We’re not talking about rodent teats, of course – those are still going strong as far as we’re aware – but rather the tiny rubber joysticks used to control the mouse pointer on early laptops. Uncomfortable to use for prolonged periods and prone to both wearing out and getting covered in all sorts of unsavoury finger-dirt, this is one thing we’re glad to see the back of.
Cause of death: trackpads
Image credit: Matthew
Mobile phone antennas
The cause of much in-pocket discomfort, mobile aerials no longer prod our thighs and beg to be broken off the first time a phone is dropped on the floor. Phone manufacturers have thankfully mastered the art of concealing antennas inside the body of their creations, and in all sorts of clever ways too: the HTC One, for instance, has an antenna made of co-injected polycarbonate, which is forced into channels in the aluminium body while in a molten state. Genius.
Cause of death: improved design and manufacturing
Image credit: Marco Nedermeijer
More after the break...
OK, so the MP3 player isn’t strictly dead – it just got absorbed, or morphed into, other gadgets. There was a time when almost everybody you’d meet had an iPod (or a non-Apple alternative for those who resented the iPod’s old approach to syncing and DRM), but now it’s rare to see anyone who isn’t a child or tween with one – everyone else uses their smartphones. It’s just a question of convenience.
Yes, it’s those smartphones again. Little wonder Apple now only offers one version of the once-ubiquitous iPod Classic, and hasn’t updated it since 2007.
There will always be a few people who favour dedicated MP3 players over their phones – the sound quality argument is a valid one, because lossless audio takes up a lot of space and dedicated MP3 players don’t need to use this up on apps; being designed primarily for music, they also may have better built-in DACs than phones. So perhaps it’s fair to say that the MP3 player has become a niche item rather than a totally dead one.
Cause of death: smartphones (again)
Cheap, compact, lightweight and just powerful enough to perform the basic tasks that make up 95 percent of the average person’s computer usage – email, web browsing, YouTube-watching etc. – the netbook was hailed as a revolution in mobile computing.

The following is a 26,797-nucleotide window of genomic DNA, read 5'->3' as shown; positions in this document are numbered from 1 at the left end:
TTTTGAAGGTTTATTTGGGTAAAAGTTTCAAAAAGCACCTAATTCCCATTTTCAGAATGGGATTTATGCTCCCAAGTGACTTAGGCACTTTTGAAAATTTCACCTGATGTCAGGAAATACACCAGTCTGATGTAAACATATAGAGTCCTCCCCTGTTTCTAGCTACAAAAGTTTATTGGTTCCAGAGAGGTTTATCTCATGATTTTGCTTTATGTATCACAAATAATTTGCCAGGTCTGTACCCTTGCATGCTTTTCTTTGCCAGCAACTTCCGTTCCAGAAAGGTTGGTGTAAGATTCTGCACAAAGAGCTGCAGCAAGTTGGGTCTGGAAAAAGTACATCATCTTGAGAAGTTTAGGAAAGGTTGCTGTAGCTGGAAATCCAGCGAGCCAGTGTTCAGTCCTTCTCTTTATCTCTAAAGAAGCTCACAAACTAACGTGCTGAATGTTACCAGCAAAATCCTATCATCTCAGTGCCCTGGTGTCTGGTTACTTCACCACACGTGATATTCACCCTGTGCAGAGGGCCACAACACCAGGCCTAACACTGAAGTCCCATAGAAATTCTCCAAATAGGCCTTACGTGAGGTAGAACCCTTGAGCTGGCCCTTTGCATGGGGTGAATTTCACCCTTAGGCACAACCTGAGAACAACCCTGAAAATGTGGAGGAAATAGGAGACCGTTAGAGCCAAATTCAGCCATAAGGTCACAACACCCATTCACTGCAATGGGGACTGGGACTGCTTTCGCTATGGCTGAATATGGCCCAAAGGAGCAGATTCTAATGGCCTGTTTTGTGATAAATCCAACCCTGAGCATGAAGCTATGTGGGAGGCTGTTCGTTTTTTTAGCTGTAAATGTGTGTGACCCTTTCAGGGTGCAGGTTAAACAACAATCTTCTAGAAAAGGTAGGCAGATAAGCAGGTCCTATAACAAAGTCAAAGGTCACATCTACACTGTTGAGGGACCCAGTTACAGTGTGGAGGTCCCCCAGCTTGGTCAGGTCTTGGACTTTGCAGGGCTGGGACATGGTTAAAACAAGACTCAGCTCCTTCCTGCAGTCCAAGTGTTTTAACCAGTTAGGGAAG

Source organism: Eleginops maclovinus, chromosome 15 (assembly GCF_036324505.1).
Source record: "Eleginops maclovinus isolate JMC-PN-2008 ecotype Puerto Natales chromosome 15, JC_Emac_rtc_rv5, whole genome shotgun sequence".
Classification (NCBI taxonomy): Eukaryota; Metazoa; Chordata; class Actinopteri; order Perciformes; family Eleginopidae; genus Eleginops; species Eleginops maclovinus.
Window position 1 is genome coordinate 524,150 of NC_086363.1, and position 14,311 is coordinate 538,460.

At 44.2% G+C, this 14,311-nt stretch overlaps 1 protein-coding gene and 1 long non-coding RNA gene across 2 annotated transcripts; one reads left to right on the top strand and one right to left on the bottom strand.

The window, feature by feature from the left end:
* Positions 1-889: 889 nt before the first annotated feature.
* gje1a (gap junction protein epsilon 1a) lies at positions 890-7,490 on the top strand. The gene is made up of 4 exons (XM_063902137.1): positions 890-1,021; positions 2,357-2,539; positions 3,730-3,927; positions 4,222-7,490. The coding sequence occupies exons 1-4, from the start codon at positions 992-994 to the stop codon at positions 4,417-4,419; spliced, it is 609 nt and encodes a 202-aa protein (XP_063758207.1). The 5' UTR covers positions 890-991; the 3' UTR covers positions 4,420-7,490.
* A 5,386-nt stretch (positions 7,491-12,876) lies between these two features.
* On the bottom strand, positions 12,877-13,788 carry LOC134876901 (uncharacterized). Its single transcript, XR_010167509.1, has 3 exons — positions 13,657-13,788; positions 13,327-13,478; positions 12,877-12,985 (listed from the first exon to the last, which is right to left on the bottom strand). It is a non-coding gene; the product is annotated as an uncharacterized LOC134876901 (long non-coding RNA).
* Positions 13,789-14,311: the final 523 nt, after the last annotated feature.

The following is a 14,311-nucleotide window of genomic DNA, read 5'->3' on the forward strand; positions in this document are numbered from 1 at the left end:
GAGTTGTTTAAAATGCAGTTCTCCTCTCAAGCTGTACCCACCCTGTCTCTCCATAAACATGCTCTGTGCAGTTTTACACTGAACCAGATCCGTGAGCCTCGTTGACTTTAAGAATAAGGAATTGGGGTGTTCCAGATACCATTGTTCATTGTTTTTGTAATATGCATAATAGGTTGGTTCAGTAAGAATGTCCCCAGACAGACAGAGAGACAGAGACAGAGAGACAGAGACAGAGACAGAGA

Then along came tablets and the MacBook Air. The former can handle all of the above tasks and are generally smaller and more powerful than netbooks, while the latter offers the same sort of portability with far better design, build quality and performance (let’s face it: most netbooks had had a run-in with the ugly stick). One by one the netbook manufacturers gave up on this end of the market, with the final two holdouts Asus and Acer finally ceasing production in January 2013.
Cause of death: tablets
Flip video camera
The Flip range of pocket-sized video cameras enjoyed a dizzying level of success in the mid-to-late noughties, culminating in the company’s megabucks (US$590 million to be precise) acquisition by Silicon Valley royalty Cisco Systems in 2009. Cisco saw that a cheap, simple and portable HD camcorder was the perfect tool for the YouTube generation.
But less than two years later and despite relatively strong sales persisting, Cisco pulled down shutters on the Flip business – perhaps wary that the steep rise in smartphone ownership (not to mention even cheaper camcorder-equipped devices like the iPod Touch) would ultimately prove the death of such devices. Chalk another one up to phones, chaps.
Cause of death: yet again, smartphones